Brett Favre is feeling a little older these days.
It's not just the patches of gray in his hair or the soreness in his muscles and joints. It's hearing the quarterbacks on the opposite sidelines talk about how much they tried to play like Favre -- when they were kids.
"I tried to emulate some of his stuff on the playground," quarterback David Carr said.
On the playground? Favre just shakes his head.
"It is flattering, but you know it also kind of lets you know you're getting
older too," Favre said this week. "People every year say, 'Hey, I had your poster
on the wall in third grade.'"
For the record, Green Bay's quarterback isn't expecting his AARP card to arrive anytime soon. The 14-year veteran is having yet another Favre-like season. Just last week he threw for four touchdowns in a win over Minnesota. Favre has thrown 18 touchdown passes against just nine interceptions this season and has helped the Packers win four consecutive game heading into Sunday's game at Houston.
"He's obviously the most talented guy to have ever thrown a football," Carr said.
"He's probably the only guy I would pay to watch right now."
And, as Favre will tell you, it hasn't been easy. Starting a league-record 217 consecutive games (counting playoffs) will take the inevitable toll on his body. But that pales in comparison to what's happened off the field the past year. His father died of a heart attack last December. His brother-in-law was killed in an ATV wreck earlier this season. And his wife, Deanna, was recently diagnosed with breast cancer.
Yet Favre keeps fighting. It's what he does best. And if you can't play, you can't fight.
"I would have probably said this years ago, but I kind of lump my desire to win
and my reliability as one," Favre said. "You can't be a winner if you don't play
all the time. You've got to be counted on. Just to give you an example, when I
was in grade school I went 10 out of 12 years without missing a day of school.
My parents were both teachers but my two brothers and my sisters took their days
of missing. I never wanted to miss for whatever reason.
"I can't think of any game that I ever set out of – my car wreck I had to sit out my first game (at Southern Miss) – but four weeks after surgery I ended up playing against Alabama. Call it crazy, dumb, whatever, but I was just determined to play. That just shows through my career in Green Bay. The fact that I will play no matter what and the fact I'll do whatever it takes to win. The arm strength and all that stuff, you can throw that aside, because there are so many guys that have those intangibles. I think what sets some guys apart from others is the fact that you can count on them and you can also count on them in any situation, anything you ask that guy to do, he's willing to do no questions asked."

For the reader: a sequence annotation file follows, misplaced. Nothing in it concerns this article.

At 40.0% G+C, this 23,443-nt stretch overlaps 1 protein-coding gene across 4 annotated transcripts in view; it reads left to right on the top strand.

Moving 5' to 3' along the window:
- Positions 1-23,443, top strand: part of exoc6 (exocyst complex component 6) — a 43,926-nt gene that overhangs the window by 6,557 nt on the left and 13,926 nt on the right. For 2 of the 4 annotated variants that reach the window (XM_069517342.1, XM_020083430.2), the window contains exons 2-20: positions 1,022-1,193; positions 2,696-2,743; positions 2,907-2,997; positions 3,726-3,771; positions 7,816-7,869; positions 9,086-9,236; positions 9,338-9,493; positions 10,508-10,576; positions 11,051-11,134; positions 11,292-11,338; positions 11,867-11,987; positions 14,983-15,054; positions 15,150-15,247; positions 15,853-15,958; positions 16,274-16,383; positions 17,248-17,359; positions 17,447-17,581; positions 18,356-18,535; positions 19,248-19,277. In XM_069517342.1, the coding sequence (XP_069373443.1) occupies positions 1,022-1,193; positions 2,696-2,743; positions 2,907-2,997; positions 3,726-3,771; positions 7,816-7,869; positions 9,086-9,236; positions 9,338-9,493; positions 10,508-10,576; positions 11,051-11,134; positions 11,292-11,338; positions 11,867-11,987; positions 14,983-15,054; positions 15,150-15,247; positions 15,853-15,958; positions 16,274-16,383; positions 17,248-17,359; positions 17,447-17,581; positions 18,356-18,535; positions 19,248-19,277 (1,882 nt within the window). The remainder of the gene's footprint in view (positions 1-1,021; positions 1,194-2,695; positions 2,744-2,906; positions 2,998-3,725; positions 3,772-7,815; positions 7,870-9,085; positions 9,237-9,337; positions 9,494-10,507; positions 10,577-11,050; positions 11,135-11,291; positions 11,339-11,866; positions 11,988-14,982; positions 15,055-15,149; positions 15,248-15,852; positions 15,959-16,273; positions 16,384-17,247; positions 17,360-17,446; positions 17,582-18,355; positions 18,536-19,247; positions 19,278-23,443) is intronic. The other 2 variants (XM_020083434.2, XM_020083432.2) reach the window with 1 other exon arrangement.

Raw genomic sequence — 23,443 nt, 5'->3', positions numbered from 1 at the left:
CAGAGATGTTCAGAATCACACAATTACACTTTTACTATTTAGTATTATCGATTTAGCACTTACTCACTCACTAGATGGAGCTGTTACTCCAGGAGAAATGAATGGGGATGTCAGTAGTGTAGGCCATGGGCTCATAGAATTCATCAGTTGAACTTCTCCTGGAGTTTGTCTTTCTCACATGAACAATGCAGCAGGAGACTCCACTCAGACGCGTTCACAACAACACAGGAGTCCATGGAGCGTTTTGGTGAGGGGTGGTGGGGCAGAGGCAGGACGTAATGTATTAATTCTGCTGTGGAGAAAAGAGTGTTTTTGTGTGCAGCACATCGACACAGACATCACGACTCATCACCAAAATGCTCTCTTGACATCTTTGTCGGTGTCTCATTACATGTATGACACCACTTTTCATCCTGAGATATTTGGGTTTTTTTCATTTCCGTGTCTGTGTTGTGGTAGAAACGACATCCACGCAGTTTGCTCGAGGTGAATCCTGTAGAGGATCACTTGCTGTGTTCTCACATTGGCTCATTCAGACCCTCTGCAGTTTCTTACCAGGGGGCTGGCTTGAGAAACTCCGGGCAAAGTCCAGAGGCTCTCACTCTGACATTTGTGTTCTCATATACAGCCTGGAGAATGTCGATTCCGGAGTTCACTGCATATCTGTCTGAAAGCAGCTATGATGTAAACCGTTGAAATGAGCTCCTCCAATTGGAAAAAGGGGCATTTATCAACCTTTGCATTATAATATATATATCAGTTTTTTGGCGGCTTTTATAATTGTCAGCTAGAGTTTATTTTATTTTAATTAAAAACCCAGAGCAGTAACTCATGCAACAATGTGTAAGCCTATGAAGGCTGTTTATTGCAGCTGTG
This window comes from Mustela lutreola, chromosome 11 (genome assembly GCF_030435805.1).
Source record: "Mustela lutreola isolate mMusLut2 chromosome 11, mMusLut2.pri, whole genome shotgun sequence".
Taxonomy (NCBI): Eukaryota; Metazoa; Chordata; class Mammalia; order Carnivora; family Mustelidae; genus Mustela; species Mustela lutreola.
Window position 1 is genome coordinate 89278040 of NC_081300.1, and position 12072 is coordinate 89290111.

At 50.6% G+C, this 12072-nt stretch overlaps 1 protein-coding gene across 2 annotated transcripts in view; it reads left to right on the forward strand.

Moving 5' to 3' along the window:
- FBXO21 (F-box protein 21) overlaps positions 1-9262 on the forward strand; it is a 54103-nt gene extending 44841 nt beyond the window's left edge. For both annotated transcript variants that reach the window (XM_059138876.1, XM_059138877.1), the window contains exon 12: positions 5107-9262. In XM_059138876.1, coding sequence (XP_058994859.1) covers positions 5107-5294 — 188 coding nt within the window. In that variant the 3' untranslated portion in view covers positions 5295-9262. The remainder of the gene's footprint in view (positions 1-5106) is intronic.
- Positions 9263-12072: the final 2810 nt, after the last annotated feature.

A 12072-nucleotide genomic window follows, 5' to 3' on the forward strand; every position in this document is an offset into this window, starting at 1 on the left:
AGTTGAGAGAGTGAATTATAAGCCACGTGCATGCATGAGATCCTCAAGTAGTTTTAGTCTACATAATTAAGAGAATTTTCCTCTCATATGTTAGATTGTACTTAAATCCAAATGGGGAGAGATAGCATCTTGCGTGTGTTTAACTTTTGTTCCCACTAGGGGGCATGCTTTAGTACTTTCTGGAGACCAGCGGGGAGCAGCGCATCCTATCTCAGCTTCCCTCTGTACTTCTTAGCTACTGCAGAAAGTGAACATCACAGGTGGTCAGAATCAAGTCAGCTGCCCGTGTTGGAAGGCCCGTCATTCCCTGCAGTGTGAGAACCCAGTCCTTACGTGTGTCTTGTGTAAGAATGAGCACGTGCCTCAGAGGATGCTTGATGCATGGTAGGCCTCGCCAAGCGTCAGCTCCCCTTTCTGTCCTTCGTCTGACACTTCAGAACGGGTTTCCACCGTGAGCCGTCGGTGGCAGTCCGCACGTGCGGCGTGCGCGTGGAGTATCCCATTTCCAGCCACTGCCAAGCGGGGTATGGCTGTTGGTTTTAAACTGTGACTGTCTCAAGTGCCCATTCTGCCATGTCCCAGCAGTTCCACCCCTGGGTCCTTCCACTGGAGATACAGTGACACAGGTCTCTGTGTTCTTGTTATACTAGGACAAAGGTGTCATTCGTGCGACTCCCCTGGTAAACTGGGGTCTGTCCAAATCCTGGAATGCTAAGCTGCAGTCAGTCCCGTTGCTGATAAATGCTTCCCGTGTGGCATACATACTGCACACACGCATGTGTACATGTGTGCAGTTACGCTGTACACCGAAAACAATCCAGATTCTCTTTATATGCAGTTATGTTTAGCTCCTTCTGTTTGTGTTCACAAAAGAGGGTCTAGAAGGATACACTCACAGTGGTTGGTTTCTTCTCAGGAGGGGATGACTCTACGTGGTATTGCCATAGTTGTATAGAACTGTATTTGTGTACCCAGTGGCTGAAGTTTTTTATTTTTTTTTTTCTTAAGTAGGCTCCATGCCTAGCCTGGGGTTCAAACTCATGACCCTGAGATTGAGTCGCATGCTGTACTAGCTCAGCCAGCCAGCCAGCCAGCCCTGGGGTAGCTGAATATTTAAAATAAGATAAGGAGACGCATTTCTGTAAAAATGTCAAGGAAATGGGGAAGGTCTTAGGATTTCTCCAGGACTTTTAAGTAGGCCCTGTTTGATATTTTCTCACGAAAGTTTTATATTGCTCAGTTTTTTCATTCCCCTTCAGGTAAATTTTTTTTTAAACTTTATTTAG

Those would have played against him would agree.
"Everyone knows the history of Brett Favre," defensive end Gary Walker said. "If you mess up, he'll make you pay."
Guard Todd Washington played Favre twice a season when he was with the Bucs.
"He always seems to make the critical throws we he has to," Washington said. "He goes out there and performs every single snap. He loves the game. He's running around like he's a teenager. Just when you think you have him on the ropes, he'll find a way to fight back."
Quarterback is unlike any position in sports in that leadership is the most essential element to playing the position. Favre is Exhibit A. And while we're not about to compare Carr to a future first-ballot Hall of Famer, the Texans' third-year quarterback is starting to display some of the traits that make successful NFL signal-callers.
Carr gutted through a rookie season in which he was sacked a league-record 76 times. He battled through ankle and shoulder injuries in his second season. Through the first eight weeks of the season, Carr had thrown for 2,162 yards with nine touchdowns and just five interceptions.
Then came Indianapolis. Carr threw three interceptions and was sacked five times
in a 49-14 loss. In 14 seasons, Favre has been through plenty of those afternoons
where nothing seemed to go right. And he always seemed to bounce back. That's
why this game is so key for Carr and his offense. The Texans want to assert themselves.
"You never want to go into a game and let the defense control the tempo," Carr said. "An offense is supposed to be aggressive. We're supposed to be on the attack."
Sounds like Favre talking. And for the record, while Carr and other quarterbacks may have had him on their wall, Favre doesn't predate posters. He had some of his wall, too.
"Man, I had everybody's posters, believe it or not," Favre said. "Me and my two brothers shared a room all the way through high school. Our whole bedroom, ceilings and walls, was completely covered. You couldn't see any spot on the walls. From (Jim) McMahon to (Joe) Montana, to (Dan) Mario, (John) Elway, Archie Manning, Terry Bradshaw, Roger Staubach, on and on, Jim Kelly, Walter Payton. We had them all."
Odds are Favre is still on plenty of walls in bedrooms across the country. But if Carr can engineer a prime-time win over the Packers, maybe he can snag some of that precious real estate as well.